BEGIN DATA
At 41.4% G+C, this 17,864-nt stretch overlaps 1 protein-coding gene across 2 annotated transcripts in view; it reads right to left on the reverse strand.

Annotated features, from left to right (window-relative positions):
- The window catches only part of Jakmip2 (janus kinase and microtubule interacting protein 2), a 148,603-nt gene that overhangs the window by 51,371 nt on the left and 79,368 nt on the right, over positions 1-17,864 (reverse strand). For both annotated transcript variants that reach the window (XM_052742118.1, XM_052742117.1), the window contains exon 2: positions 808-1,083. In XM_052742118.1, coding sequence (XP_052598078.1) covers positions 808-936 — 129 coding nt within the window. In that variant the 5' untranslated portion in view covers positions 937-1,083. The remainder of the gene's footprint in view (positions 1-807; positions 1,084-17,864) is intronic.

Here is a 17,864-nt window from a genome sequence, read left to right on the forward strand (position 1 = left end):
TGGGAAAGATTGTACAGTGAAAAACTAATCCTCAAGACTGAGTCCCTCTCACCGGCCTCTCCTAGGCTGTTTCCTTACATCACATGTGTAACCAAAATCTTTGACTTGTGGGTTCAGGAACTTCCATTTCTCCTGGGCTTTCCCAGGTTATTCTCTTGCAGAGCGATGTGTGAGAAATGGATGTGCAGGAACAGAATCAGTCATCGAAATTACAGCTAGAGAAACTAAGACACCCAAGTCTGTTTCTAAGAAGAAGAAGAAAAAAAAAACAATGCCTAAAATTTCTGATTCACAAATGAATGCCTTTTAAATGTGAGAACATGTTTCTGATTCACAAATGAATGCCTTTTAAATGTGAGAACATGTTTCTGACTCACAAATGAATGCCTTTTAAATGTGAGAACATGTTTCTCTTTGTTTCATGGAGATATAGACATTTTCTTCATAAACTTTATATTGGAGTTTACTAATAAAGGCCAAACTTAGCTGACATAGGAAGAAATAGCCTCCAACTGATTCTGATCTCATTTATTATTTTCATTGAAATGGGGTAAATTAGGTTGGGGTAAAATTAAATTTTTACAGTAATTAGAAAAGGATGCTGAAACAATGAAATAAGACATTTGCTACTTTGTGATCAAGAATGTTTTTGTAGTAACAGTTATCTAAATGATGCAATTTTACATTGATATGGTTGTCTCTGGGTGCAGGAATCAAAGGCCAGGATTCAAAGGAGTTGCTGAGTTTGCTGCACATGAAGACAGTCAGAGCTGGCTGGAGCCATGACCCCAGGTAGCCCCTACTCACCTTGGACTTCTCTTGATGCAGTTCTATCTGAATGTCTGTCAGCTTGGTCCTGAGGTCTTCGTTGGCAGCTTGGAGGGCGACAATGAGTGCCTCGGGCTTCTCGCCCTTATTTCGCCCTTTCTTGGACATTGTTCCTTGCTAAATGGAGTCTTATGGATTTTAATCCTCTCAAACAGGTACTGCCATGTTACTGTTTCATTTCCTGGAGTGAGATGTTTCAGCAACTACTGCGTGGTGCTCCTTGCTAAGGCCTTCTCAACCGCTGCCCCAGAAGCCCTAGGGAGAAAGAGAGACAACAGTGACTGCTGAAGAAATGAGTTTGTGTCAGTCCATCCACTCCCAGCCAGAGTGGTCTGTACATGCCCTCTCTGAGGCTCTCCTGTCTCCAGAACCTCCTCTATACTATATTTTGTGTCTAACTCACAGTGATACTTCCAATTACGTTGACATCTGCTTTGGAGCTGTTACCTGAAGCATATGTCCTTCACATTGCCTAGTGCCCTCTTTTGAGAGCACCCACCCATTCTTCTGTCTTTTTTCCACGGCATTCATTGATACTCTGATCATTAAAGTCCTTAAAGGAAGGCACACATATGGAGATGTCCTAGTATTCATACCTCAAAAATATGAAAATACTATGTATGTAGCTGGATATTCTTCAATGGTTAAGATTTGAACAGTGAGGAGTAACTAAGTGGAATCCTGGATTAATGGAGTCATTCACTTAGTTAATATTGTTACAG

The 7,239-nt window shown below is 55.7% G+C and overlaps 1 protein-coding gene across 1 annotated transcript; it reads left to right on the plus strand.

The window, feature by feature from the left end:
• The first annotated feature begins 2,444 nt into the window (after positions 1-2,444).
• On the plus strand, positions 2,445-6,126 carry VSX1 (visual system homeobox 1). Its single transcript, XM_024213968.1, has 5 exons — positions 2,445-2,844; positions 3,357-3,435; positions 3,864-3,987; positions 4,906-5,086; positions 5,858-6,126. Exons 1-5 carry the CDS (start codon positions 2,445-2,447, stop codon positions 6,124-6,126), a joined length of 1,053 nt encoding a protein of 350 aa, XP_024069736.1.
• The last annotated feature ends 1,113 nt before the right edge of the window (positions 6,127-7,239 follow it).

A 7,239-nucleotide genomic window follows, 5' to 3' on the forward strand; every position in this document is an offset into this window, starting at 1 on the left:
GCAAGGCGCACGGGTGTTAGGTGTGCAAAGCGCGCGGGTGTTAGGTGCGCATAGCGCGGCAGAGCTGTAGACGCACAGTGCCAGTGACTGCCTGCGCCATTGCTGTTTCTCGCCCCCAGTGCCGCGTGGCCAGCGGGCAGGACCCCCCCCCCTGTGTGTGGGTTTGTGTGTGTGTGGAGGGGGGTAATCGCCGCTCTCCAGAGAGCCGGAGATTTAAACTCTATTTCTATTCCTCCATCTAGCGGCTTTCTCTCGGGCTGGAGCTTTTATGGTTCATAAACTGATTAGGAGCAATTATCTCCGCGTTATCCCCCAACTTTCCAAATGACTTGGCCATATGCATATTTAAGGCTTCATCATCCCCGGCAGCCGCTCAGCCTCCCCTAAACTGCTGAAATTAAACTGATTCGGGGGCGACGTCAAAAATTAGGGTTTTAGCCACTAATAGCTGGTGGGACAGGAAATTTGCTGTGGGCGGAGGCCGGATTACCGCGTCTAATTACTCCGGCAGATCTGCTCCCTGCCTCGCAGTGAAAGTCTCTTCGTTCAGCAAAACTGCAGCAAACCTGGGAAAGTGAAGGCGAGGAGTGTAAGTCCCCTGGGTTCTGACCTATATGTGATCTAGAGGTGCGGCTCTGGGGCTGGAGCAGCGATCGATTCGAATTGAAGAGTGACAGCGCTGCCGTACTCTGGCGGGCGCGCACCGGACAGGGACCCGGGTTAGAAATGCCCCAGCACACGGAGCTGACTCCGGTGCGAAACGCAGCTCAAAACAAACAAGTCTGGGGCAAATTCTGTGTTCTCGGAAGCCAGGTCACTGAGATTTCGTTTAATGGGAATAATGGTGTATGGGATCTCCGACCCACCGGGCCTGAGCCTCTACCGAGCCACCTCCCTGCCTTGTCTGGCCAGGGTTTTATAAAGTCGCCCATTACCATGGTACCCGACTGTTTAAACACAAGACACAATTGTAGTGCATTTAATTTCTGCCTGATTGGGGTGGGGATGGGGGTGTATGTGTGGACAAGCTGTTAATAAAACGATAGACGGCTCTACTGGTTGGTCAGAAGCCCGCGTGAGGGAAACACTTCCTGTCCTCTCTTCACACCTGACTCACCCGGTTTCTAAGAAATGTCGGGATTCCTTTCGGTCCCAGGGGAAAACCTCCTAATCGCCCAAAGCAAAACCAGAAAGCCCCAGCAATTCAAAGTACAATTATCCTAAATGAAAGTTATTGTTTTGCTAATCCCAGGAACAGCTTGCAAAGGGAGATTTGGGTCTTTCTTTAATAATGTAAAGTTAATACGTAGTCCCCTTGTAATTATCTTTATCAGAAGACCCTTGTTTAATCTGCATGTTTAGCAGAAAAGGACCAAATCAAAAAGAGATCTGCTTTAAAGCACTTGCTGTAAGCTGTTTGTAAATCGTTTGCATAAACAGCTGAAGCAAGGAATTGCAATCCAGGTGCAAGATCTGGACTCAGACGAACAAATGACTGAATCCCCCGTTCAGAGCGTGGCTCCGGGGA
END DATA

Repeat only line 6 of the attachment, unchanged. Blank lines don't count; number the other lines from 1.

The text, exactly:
The 7,239-nt window shown below is 55.7% G+C and overlaps 1 protein-coding gene across 1 annotated transcript; it reads left to right on the plus strand.